"please read the lines." She glanced through more examples: 'Hickory, dickory, dock, the mouse ran up the clock'. ... 'Hey diddle diddle, the cat and the fiddle, the cow jumped over the moon'.
"I'm not reading the lines until you tell me what this is about." She waited, listening through the headphones to the shuffling feet and whirling fans. the minute stretched, a new voice came on the line.
"Lilly, read the lines, as you want to read them." It was pastor Evens. "There's a reason we're not telling you more, and you need to trust me: that reason is good."
She swallowed, and took her drink from the floor and kept in her hands to nurse. She read the lines. She stumbled through one and was asked to say that one again. It took less than a minute. "Is that it?"
"Almost," the first scientist said, "please sing the lines: any tune, any pitch." There was a soft click, and the headphones went quite.
They wanted her to sing... After a moment's silence she started. It was off key, and not to any tune that she knew, and then she was done. They slapped a green wristband on her when she exited that smaller room inside the hall. When she left the hall she saw a line had formed. Presumably to do what she just did. She had been the first, it would seem. She was the only one with a green band on her wrist.
She found a spot to sit on the other side of the church: a bench-table combo. She stared out into the empty nothing surrounding the church. Brown dust flew everywhere. "What's all that about?" Andrea asked, walking up and offering another drink. Lilly shrugged and said she didn't know. "You know what I hear, out in the sale? Two of those younglings: eating and talking. I hear they're going to record us later."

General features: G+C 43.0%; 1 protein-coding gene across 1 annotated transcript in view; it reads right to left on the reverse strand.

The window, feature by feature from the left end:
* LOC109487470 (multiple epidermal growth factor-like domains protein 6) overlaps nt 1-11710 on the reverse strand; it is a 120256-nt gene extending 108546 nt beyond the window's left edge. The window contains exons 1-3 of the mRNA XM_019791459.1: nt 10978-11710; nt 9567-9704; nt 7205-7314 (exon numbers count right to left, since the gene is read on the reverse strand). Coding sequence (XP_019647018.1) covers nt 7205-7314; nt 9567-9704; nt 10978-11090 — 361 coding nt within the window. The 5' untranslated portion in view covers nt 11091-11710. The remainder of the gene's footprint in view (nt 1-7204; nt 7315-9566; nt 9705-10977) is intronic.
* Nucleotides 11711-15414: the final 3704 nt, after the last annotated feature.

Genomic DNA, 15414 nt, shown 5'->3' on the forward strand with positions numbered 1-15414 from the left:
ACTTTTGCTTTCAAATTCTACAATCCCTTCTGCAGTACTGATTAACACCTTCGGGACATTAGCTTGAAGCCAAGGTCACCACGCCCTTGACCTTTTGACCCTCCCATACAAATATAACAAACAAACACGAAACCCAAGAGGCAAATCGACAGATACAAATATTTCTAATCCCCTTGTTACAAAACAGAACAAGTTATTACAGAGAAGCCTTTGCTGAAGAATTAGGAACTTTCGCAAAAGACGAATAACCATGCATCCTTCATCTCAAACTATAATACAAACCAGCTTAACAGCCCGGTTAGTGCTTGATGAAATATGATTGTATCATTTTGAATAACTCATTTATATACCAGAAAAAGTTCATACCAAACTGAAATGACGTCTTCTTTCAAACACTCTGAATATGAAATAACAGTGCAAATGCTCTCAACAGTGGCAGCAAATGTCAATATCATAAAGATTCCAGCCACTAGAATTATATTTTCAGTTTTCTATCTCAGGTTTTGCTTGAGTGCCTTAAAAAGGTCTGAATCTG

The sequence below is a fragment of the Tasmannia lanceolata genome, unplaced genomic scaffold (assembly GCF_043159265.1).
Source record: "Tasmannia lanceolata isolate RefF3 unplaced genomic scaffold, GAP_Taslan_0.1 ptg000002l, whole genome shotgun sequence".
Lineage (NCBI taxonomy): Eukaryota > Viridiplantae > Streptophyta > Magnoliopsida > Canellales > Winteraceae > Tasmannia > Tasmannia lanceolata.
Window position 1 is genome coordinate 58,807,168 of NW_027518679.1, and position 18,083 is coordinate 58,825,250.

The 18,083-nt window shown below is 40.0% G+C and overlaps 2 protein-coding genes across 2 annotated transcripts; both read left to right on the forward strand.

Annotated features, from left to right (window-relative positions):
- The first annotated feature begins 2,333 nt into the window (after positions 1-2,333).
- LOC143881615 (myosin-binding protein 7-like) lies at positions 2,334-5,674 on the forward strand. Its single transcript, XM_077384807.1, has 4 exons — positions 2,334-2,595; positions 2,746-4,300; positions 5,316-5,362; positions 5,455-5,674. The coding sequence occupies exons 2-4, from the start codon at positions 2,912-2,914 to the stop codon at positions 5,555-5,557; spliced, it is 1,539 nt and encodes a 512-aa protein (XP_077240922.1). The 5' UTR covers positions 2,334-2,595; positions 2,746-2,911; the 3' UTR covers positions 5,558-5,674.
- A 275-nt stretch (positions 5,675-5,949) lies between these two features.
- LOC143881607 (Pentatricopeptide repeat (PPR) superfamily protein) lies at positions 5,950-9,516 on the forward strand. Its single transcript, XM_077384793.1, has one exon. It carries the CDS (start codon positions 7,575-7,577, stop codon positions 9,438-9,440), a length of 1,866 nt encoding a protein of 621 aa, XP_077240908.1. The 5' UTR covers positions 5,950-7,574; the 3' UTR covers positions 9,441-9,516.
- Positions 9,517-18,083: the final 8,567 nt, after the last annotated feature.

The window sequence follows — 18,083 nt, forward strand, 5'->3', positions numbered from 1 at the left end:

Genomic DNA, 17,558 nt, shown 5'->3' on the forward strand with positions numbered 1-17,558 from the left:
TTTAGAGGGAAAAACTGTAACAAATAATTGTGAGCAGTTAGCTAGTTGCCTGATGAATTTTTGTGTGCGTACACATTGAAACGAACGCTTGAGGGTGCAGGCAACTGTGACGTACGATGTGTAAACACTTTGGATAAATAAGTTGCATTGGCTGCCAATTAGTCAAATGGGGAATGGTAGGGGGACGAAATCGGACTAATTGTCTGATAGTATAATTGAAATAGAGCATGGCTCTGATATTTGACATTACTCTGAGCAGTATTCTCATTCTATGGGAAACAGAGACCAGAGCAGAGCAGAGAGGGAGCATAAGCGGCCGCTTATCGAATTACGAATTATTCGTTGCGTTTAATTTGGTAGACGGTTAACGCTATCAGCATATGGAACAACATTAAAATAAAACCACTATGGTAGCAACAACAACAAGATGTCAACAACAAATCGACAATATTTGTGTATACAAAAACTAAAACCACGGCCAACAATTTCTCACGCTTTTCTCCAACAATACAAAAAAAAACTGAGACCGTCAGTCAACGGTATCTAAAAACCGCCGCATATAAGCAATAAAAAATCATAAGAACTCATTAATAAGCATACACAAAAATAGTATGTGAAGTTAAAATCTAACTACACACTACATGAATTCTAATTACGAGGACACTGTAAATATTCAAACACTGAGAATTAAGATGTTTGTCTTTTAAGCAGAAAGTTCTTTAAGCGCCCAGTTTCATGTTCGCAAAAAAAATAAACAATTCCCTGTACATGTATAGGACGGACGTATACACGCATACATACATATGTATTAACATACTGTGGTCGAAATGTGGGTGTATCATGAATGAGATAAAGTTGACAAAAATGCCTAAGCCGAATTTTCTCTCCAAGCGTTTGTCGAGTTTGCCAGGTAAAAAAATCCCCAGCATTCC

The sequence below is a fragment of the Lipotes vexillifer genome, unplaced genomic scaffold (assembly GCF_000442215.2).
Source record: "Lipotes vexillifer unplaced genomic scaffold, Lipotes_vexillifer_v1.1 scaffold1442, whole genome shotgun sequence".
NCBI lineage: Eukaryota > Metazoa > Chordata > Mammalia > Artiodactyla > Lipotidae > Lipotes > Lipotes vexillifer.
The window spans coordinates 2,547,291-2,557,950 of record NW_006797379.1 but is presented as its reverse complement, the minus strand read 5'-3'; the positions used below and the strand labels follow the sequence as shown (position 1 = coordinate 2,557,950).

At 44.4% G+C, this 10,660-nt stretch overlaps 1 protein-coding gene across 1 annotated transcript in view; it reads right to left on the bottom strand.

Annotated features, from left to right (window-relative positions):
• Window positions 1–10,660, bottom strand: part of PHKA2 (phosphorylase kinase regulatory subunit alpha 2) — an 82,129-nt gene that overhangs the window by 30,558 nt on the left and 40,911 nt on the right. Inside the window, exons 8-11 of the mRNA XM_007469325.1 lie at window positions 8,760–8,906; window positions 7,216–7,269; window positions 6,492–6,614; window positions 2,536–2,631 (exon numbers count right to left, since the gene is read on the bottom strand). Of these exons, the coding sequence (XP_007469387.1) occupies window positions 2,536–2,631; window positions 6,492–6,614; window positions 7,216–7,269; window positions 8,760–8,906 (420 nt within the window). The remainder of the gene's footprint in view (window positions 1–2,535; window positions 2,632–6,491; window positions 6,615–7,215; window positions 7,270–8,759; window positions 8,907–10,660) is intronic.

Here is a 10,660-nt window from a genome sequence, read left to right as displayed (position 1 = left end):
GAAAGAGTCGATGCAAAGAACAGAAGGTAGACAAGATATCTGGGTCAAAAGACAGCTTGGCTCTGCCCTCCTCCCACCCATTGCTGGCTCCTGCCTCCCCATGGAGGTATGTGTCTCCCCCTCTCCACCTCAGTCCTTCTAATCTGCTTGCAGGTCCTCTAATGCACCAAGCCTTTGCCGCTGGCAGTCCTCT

"They're recording us now," Lilly said, pointing back to the fellowship hall. Andrea titled her head.
Andrea pointed to the courtyard where dozens of cables were running between the church and fellowship hall. "Then why all the microphones in the church? In any case, the pastor is telling us what's happening after the bake-sale, during the sermon."
"How do you know that?"
"Again, the younglings at the the table were talking. They mentioned walking in on the pastor practicing exactly that." Andrea asked if she was going to be there Wednesday at the soup kitchen. Lilly obliged.
They sat in silence, during Andrea's brief respite from the bake-sale, sharing a secret flask. It made the time go by much more quickly. Soon the line was done. Everyone had on a green wristband and was back at the bake-sale. And Lilly watched the people move like ants.
A young man in a black shirt came up to her and sat down. "I'm not supposed to ask you questions," he said, sipping at his drink. She was sure, like hers, it was alcoholic.
"What did you want to know?" Lilly replied.
The man shrugged, "What your deal is, I guess."
"My deal?" She didn't make deals, covenants, but not deals.
"This church, Originalists?"